Roughly a third of oil producers are at high risk of slipping into bankruptcy this year as low commodity prices crimp their access to cash and ability to cut debt, according to a study by auditing and consulting firm Deloitte.
The report, based on a review of over 500 publicly traded oil and natural gas exploration and production companies worldwide, highlights the deep unease permeating the energy sector as crude prices have sat near their lowest levels in over a decade, eroding margins, forcing budget cuts and thousands of layoffs. The 175 companies at risk of bankruptcy have over $150 billion in debt, with the slipping value of secondary stock offerings and asset sales further hindering their ability to generate cash, Deloitte said in its Feb. 16 report.
“These companies have kicked the can down the road as long as they can and now they’re in danger of kicking the bucket,” William Snyder, head of corporate restructuring at Deloitte, told Reuters. “It’s all about liquidity.”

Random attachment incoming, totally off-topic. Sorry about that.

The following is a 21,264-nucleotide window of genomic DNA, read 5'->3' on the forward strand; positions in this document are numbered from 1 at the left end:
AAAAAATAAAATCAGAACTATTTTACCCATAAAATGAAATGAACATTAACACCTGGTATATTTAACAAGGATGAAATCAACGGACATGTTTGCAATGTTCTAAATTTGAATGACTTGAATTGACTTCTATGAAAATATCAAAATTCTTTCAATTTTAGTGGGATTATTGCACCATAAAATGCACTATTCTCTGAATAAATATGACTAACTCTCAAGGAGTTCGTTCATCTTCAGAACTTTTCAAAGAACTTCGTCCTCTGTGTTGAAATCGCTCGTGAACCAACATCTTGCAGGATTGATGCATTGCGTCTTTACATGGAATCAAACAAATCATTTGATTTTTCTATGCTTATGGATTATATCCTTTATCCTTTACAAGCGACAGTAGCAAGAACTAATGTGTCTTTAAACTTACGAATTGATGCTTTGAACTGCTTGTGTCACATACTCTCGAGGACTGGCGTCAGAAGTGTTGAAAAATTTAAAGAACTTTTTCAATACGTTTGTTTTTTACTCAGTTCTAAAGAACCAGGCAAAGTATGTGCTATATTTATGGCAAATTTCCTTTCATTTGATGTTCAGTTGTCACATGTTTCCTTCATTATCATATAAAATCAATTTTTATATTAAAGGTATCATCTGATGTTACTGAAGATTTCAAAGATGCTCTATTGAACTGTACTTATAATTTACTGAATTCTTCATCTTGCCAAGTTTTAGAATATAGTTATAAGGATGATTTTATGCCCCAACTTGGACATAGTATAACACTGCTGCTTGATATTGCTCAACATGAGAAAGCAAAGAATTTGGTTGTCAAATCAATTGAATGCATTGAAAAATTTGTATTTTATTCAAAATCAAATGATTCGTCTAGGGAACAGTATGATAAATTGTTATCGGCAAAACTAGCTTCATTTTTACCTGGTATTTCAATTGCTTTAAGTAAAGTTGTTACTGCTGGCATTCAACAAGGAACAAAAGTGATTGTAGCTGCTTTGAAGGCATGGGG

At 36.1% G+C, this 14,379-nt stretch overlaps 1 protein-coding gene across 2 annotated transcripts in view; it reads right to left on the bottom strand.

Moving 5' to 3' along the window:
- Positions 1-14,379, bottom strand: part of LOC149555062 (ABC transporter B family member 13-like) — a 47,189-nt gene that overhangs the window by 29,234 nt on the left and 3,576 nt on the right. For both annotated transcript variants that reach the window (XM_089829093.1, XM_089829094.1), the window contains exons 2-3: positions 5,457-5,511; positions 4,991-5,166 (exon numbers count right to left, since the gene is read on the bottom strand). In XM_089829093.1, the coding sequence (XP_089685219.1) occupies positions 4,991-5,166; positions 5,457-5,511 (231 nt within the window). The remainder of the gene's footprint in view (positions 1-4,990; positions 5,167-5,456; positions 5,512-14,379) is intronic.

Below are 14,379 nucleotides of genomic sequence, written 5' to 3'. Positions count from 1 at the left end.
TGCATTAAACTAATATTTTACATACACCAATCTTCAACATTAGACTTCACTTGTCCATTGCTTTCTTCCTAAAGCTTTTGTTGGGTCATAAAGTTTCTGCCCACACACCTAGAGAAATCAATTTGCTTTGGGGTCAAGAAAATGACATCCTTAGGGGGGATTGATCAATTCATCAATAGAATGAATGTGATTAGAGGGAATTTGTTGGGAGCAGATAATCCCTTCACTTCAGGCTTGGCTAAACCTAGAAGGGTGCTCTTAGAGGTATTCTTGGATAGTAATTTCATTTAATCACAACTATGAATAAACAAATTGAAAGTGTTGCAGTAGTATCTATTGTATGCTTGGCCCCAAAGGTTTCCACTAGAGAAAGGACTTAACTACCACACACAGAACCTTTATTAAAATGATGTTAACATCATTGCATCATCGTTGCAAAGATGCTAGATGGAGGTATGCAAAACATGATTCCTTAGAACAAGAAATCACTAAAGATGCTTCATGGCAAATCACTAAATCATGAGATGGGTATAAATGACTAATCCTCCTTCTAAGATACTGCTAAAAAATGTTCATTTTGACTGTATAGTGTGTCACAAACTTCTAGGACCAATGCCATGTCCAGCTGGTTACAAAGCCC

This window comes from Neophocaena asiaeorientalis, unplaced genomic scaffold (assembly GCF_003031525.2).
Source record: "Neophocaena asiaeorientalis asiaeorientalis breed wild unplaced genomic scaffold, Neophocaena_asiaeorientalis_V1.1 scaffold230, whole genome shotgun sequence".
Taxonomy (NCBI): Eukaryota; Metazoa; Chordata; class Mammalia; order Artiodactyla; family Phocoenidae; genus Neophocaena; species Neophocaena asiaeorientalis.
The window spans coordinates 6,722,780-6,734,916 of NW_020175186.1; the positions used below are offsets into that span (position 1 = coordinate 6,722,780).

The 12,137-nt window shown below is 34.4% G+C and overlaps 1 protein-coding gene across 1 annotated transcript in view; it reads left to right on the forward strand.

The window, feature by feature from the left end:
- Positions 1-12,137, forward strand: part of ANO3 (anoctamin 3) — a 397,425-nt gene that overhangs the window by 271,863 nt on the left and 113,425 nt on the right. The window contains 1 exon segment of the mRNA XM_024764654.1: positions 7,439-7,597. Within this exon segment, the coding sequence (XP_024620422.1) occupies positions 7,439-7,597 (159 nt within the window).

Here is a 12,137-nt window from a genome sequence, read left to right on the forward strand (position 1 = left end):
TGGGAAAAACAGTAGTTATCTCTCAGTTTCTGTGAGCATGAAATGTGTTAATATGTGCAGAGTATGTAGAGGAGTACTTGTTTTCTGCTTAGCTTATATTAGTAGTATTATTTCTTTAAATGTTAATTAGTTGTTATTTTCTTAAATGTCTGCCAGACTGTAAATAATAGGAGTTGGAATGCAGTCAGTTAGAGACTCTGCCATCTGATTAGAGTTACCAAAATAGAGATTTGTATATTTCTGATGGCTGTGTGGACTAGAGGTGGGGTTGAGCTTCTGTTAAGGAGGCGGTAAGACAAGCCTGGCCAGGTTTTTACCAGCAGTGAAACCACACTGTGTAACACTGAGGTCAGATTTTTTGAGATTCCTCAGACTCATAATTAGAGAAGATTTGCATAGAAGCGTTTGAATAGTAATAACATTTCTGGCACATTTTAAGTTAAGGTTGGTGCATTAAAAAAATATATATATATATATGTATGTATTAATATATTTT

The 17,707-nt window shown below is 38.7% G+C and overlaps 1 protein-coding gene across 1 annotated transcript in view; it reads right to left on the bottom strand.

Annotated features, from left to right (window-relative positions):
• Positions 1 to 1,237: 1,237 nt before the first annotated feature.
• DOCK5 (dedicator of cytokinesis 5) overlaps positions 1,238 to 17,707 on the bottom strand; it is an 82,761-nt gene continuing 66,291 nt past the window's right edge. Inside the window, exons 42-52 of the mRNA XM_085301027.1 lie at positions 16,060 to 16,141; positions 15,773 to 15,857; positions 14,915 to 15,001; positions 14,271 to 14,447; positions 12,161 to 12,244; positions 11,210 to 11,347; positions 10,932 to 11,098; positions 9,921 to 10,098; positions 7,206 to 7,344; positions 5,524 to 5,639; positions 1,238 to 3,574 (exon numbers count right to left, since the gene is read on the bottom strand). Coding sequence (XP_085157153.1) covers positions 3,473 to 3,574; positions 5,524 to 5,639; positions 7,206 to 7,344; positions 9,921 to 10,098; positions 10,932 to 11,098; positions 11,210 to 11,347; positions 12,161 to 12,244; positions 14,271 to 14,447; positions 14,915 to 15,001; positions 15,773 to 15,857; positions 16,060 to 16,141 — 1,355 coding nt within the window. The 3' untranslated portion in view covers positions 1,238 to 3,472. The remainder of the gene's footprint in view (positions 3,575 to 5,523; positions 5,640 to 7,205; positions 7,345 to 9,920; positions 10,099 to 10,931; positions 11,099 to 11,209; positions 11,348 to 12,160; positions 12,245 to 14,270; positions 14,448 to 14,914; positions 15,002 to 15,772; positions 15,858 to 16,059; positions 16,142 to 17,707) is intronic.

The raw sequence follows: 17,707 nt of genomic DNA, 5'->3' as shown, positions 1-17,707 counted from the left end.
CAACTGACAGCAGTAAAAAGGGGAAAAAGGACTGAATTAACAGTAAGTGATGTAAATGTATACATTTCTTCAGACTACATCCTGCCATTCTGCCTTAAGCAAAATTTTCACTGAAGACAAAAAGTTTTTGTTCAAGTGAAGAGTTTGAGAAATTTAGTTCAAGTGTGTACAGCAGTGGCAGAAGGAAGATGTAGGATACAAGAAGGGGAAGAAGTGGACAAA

While 95% of oil producers can produce crude for less than $15 per barrel – a testament to cost savings and technological improvements since mid-2014 when only 65% of producers could produce near that level – that may not be enough for some, Deloitte found. Producers are on track to slash budgets again this year, the first time that has happened consecutively since 2016, as many have said prices must rise further to boost profitability.
Some oil producers are also choosing to liquidate hedges for a quick infusion of cash, a risky bet. “2016 is the year of hard decisions, where it will all come to a head,” said John England, vice chairman of Deloitte.